Not always... for our Rails (and Sinatra) projects, we use nginx as the frontend/static asset server to a (pool of) Ruby-based application servers (mostly Unicorn). There's no Apache anywhere in the mix, and that has greatly reduced my migraines. Perhaps in some situation it makes sense to have nginx as a cache engine or load balancer for Apache, but in my world, nginx usually replaces Apache, rather than supplementing it.

Re:Nginx is primarily a cache engine (0)

Anonymous Coward | more than 2 years ago | (#38592478)

The article and summary are misleading, typical slashdot. Typically nginx is used as a forward cache engine, often on the same box as apache. People typically put apache on port 81, and nginx on 80, and configure nginx to cache from port 81...

Doesn't make it the number 2 web server. Yes perhaps the number 1 cache engine, but its generally not used as a web server.

My company uses nginx as our webserver to host php, ruby on rails and static sites.

Re:Nginx is primarily a cache engine (2)

Scaba (183684) | more than 2 years ago | (#38592602)

Can you link us to your data?

Re:Nginx is primarily a cache engine (3)

Dr.Hair (6699) | more than 2 years ago | (#38592636)

I've dropped apache completely. I've got nginx in front of php-fpm (wigh fcgiwrapper/spawn-fcgi for things w/ legacy cgi like nagios/collectd) and uwsgi.

You can easily find appropriate nginx rewrite rules for the major php apps like wordpress and menalto's gallery2. And for performance's sake it's all in the server config, so there isn't a disk access to read the .htaccess file to figure out if there are rewrite rules that need to be considered.

It's even better for apps, like django, which keep in mind delivering static files out of the hands of the app server. And configuring nginx to serve static files instead of hitting app servers is a piece of cake.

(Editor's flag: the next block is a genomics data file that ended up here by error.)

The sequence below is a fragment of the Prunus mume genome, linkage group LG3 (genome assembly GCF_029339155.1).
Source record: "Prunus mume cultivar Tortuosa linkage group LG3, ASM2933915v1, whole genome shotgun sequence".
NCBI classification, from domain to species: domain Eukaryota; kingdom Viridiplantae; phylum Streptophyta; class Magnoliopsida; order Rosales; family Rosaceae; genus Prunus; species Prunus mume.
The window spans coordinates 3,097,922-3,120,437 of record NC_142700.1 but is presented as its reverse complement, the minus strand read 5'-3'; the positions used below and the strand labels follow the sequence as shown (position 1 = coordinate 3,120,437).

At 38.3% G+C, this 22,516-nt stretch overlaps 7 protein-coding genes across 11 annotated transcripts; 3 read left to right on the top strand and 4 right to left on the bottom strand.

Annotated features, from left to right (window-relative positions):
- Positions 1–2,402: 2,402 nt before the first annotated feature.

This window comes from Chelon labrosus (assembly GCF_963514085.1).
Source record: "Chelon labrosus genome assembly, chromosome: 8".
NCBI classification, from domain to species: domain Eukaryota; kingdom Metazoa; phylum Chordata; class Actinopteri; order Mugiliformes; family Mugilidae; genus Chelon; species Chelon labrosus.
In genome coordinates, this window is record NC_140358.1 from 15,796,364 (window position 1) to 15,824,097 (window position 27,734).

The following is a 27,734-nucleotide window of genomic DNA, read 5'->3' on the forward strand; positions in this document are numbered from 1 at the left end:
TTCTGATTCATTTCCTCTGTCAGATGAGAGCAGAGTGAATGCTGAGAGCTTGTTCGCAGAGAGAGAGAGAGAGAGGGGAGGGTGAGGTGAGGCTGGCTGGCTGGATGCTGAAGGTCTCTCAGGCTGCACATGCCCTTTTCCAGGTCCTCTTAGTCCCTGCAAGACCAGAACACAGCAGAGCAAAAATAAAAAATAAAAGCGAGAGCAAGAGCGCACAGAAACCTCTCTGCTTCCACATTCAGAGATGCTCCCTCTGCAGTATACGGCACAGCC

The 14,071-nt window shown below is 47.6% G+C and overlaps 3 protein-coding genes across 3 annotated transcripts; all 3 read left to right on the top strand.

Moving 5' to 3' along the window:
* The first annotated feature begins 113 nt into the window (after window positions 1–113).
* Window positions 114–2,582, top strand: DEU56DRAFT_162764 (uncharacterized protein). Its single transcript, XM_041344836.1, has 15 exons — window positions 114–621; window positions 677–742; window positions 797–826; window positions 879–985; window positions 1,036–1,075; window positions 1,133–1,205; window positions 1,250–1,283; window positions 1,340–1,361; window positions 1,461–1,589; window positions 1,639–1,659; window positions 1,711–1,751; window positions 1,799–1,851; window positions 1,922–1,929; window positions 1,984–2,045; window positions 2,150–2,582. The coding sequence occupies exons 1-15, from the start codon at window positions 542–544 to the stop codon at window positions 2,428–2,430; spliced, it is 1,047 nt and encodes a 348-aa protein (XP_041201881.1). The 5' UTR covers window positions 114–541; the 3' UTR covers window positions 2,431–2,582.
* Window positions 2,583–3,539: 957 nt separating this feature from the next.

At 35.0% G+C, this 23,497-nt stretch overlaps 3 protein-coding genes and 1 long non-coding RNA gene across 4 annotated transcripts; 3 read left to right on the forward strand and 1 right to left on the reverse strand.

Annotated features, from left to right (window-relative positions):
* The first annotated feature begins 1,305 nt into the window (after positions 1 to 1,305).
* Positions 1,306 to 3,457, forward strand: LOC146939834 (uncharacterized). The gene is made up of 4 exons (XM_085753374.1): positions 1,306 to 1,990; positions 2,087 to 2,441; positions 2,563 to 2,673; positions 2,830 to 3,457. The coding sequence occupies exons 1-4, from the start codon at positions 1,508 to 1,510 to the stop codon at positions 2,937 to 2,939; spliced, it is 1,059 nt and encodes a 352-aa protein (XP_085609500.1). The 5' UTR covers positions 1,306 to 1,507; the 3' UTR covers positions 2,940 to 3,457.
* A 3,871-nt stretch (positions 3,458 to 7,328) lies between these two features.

And for those really wanting max performance, there are plugins for direct access to memcache/postgres or even writing your web app directly in the config file with something like the lua plugin.

Re:Nginx is primarily a cache engine (3, Informative)

xiando (770382) | more than 2 years ago | (#38592680)

The article and summary are misleading, typical slashdot. Typically nginx is used as a forward cache engine, often on the same box as apache. People typically put apache on port 81, and nginx on 80, and configure nginx to cache from port 81...

You do know there is something called mod_proxy for apache? Apache can be configured as a proxy or a web server. Nginx can be configured as a proxy or a web server. Your point is .. what, exactly? I use nginx and I use it as a pure web server. I do not know what everyone else uses it for, but you can't just go about assuming whatever.

Re:Nginx is primarily a cache engine (1)

aintnostranger (1811098) | more than 2 years ago | (#38592822)

how is such non information/flamebait modded "3"?!?

Reverse Proxy (0)

Anonymous Coward | more than 2 years ago | (#38592288)

Nginx works very well as a reverse proxy, I'd bet that the decrease in other web servers is really just an increase in protecting them with Nginx.